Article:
What's Right About the Housing Scene?

By
Real Estate Agent with Starlight Realty Certified REO & Short Sale Specialist

The question above will prompt some disgusted snorts, and maybe a terse response: Nothing!

That’s the easy answer. It’s always fashionable to focus on negative trends. It can also be fun: Who wants to hear about things going well? Efficient businesses, smooth transactions, and kept promises are common in our world, but we don’t talk much about them. And stories of competence, success and normalcy don’t sell newspapers.

But relentless news of disaster can be debilitating. So in the interest of fostering a more positive atmosphere, here are some commonly-expressed verities—along with the flip side of each one. See how they resonate with you:

  • Mortgage defaults are at an all-time high.
    By the second quarter of 2011, about 13 percent of all mortgage loans were in some stage of delinquency, according to the Mortgage Bankers Association (MBA). That’s bad, but it does mean 87 percent of borrowers are current. And, what about those forgotten millions who own their homes free and clear?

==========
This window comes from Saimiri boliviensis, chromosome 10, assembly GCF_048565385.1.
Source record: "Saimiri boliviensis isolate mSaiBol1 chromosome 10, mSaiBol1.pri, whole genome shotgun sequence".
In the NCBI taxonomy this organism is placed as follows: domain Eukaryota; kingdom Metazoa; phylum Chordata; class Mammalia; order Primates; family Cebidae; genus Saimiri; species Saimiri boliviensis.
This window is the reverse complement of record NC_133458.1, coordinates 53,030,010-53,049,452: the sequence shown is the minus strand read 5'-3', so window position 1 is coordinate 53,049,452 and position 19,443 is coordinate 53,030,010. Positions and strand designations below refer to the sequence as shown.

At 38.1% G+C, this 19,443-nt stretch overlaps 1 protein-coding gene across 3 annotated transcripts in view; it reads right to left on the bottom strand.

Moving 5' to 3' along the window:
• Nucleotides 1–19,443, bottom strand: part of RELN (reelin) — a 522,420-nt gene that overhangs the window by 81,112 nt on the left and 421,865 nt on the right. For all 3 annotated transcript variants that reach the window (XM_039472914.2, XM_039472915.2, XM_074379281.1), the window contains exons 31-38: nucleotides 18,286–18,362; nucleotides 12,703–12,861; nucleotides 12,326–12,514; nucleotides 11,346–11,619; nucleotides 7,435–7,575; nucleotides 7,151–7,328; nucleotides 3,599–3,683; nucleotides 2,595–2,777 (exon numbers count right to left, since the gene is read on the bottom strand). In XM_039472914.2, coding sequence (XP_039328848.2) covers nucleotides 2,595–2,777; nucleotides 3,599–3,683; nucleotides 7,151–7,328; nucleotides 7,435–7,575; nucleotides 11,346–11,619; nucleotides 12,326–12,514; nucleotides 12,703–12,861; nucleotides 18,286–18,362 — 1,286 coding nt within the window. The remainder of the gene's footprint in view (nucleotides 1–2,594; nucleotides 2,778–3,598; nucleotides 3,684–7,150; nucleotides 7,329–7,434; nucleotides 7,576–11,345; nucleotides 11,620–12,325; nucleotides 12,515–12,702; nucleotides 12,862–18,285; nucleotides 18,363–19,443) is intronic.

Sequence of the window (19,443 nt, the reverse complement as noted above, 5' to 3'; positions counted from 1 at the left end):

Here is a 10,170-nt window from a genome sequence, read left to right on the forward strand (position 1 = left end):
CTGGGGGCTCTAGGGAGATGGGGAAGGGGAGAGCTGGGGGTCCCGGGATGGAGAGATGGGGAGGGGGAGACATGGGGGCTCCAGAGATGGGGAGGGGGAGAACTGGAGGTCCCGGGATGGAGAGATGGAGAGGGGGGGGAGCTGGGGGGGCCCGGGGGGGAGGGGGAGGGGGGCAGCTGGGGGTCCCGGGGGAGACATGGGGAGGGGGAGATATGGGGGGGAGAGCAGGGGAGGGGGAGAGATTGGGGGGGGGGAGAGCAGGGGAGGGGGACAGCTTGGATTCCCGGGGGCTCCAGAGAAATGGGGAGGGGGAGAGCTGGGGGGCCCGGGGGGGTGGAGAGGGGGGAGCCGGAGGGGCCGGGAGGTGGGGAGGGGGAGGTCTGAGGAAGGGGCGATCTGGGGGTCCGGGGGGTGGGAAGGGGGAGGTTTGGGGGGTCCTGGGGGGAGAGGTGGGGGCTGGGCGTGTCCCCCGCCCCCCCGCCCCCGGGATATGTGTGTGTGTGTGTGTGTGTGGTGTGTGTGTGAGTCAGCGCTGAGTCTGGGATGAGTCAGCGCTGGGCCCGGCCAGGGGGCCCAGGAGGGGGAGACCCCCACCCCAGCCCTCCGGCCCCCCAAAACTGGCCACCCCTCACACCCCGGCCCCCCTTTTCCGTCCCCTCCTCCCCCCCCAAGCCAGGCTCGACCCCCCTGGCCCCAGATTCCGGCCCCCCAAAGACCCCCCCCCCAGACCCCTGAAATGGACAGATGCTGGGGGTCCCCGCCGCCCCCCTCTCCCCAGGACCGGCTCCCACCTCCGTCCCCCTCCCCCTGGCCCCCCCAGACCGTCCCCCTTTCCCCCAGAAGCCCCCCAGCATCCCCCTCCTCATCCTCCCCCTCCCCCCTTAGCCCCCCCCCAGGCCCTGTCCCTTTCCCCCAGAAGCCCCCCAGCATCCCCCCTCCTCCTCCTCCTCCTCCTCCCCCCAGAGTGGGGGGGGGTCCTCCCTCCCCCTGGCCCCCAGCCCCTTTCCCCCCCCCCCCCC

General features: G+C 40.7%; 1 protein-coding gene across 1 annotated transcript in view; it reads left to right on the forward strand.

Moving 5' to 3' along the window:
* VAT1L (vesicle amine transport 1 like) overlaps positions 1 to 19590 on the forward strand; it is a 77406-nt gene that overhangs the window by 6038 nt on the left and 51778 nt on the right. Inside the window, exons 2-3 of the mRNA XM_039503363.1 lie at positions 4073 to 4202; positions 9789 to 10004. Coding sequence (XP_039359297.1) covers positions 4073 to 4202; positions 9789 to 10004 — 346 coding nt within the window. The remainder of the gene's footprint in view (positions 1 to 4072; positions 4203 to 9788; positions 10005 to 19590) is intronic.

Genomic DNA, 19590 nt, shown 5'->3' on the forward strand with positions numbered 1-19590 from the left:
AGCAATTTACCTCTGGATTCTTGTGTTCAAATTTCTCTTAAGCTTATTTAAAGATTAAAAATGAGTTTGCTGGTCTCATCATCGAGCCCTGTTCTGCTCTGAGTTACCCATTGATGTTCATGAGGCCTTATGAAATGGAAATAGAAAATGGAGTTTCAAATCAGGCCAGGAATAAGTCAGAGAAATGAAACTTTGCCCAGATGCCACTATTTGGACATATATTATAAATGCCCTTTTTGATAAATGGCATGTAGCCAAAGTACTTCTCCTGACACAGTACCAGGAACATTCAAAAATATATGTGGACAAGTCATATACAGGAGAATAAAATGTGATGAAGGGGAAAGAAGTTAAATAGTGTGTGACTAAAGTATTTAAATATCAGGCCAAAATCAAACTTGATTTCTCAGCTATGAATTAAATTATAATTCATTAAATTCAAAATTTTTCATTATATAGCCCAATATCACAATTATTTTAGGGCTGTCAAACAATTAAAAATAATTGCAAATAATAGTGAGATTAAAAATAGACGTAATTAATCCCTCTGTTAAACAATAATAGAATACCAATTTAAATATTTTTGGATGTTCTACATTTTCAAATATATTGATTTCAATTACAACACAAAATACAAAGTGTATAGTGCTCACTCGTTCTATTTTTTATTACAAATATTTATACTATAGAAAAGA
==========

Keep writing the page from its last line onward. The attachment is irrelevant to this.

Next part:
• Home values have fallen off a cliff.
    If your memory only extends back five years, today’s home prices may seem catastrophic. Actually, they’re about equal to what they were in 2004—and those prices were considered sky-high at the time.
  • Credit is disappearing.
    True, it’s harder to get a loan nowadays. But requiring borrowers to have adequate incomes and substantial down payments isn’t such a bad idea. Through the first half of the twentieth century, home loans were typically amortized over three to five years, and capped at 50 percent of property value! Quit complaining.
  • Homeownership is dead.
    The facts: At 66.1 percent, America’s homeownership rate is still near its all-time high of 68.1 percent. And it actually increased in the third quarter of 2011, after declining for two years.
  • Unemployment is stuck at 9 percent.
    That means 91 percent of the workforce is—working!
  • The European economy is imploding—and we could be next.
    There’s still a wide ocean, a vigorous entrepreneurial spirit, and four hundred years of history separating us from them.

In the midst of market chaos, it helps to put things in perspective. Some people relish calamities such as our recent housing crisis and recession, viewing them as opportunities to cash in. That’s certainly one way to prosper. But here’s another one: Look for signs of life, growth and renewal—and nurture them. You can still succeed, and you’ll have a much more pleasant time doing it.

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